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# Caesar Shift Ciphers

Over the years there have been various attempt to encipher secret messages so that other people can't read them. One of the simplest methods is called the caesar shift cipher - it involves looking at each letter of the message and swapping it for another letter that is higher or lower in the alphabet by a fixed amount. For example, if you enciphered the word hello by swapping each letter for the letter three higher in the alphabet, you'd get khoor. To decode a message, all you need to know is the offset - i.e. how many letters up or down the alphabet the sender shifted the original message - you could then turn khoor back into hello.

## Commands

Here is a reminder of the commands you might need for this task.

• input - e.g. name = input("What is your name?) will ask the question and store the answer in the variable called name
• for - repeats a section of your program a number of times - e.g. for n in range(10) will repeat 10 times, with n becoming each of the values from 0 to 9 in turn. If you don't want to start at 0 or count up in 1s you can use two or three arguments for range(), e.g. for n in range(-5,6) would count from -5 to 5, and for n in range(0,101,10) would count from 0 to 100 in tens.  To count down, make the third argument negative.  NB. You don't need to use n - it's just a programmers habit, like using x in algebra; any valid variable name will do.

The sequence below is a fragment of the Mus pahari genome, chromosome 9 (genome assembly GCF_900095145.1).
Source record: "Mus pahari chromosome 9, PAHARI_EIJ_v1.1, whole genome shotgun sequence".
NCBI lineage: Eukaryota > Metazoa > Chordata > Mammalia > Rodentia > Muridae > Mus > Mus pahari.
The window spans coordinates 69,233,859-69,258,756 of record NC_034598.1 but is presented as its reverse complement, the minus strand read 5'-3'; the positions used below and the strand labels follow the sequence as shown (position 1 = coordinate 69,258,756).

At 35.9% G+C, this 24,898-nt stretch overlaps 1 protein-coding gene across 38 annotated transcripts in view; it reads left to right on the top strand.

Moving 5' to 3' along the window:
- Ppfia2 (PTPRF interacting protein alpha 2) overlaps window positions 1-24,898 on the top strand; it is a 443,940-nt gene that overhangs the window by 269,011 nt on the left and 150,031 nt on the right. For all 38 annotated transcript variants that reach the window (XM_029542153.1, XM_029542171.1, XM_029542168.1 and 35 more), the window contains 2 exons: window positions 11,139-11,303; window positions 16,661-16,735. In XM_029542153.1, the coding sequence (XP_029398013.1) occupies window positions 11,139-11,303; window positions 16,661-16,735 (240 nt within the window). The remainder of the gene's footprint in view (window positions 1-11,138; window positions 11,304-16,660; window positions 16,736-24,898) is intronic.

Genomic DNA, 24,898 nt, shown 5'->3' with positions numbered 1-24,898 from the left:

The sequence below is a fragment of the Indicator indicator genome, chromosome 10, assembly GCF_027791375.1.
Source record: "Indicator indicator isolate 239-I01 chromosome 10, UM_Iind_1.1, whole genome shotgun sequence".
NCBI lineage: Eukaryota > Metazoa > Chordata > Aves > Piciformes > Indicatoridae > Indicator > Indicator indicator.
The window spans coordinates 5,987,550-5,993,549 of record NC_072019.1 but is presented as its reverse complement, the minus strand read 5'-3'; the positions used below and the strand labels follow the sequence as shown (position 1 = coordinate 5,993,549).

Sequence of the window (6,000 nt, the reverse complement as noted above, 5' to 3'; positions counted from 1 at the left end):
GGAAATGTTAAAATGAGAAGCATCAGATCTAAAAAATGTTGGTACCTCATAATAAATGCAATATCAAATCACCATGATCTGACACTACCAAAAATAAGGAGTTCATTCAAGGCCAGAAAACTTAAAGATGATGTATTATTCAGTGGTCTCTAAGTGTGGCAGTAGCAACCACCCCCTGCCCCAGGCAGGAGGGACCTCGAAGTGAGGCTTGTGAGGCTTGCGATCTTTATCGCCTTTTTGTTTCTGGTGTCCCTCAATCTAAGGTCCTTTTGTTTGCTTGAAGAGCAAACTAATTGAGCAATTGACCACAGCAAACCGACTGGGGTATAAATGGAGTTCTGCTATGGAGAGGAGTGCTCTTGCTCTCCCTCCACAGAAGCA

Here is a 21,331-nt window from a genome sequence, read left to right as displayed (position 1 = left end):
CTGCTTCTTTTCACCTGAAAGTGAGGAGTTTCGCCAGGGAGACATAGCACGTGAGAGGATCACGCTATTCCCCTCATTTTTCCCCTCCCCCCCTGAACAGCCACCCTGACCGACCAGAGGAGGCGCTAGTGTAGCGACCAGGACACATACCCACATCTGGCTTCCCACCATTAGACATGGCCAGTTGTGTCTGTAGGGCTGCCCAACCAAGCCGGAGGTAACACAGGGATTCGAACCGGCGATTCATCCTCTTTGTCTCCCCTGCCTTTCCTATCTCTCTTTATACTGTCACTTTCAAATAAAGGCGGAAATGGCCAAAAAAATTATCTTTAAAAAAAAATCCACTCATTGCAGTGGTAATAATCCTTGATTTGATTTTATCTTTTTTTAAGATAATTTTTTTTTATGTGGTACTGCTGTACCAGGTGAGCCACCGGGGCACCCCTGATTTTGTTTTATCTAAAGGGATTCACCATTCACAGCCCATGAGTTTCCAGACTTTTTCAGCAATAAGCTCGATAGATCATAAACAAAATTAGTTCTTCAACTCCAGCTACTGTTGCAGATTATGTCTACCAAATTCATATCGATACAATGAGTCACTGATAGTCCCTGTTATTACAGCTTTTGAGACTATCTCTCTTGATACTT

You can also use for with any "iterable" (e.g. a string or list), e.g. for char in "Hello" would make the variable char become each letter in the word Hello in turn.
• len - returns the number of characters in a fixed or string variable, e.g. len("Hello") returns the value 5.
• % - does a division and gives you the remainder, e.g. 23 % 10 would return the result 3. This useful for cycling through a fixed range of numbers, e.g. x % 10 would always give you a value in the range 0 - 9 (because a number that's divisible by 10 would give a remainder of zero).
• string-slicing - returns a given number of characters from a string, starting at a specified character, e.g. "Hello"[1,3] would return two characters from the string Hello, starting at the second character (which is character 1 because Python starts counting at zero).
• ord - gives you the ASCII code equivalent of a character, e.g. ord("A") would return the value 65.
• chr - gives you the character represented by an ASCII code, e.g. chr(65) would return the character A.

Read about Caesar Shift Ciphers in Wikipedia or try the substitution cipher page on this site.

If you are interested in cryptography, you could also read about the Enigma machine and try my Enigma machine simulator.

Your task is to produce a program to encipher or decipher text using the caesar shift cipher method. Your program should:

1. ask the user for some text and an offset - i.e. the number of letters by which to shift the message
2. encipher the message using the offset
3. be clear and easy to use

The minimum output is the enciphered/deciphered message, but you can add extra text to make your program easier to understand. Don't forget that you can use your program to encipher and decipher messages, e.g. if you use an offset of 3 to code your text, you can use an offset of -3 to decode it.

### Extension

See if you can get the alphabet to "wrap-around", e.g. if you encipher xyz with an offset of 1 you'll get yza, or if you encipher abc with an offset of -1 you'll get zab. Check also that your program treats upper and lower case correctly.

In the version of the program that I wrote when creating this assignment, only letters are enciphered, and spaces and punctuation are unchanged. Do you think that that's a good idea? Think about the benefits and disadvantages.

### Challenge

See if you can use your finished program to decode the following message: Tbii alkb - buzbiibkq moldoxjjfkd tloh! (remember that my program only changed the letters).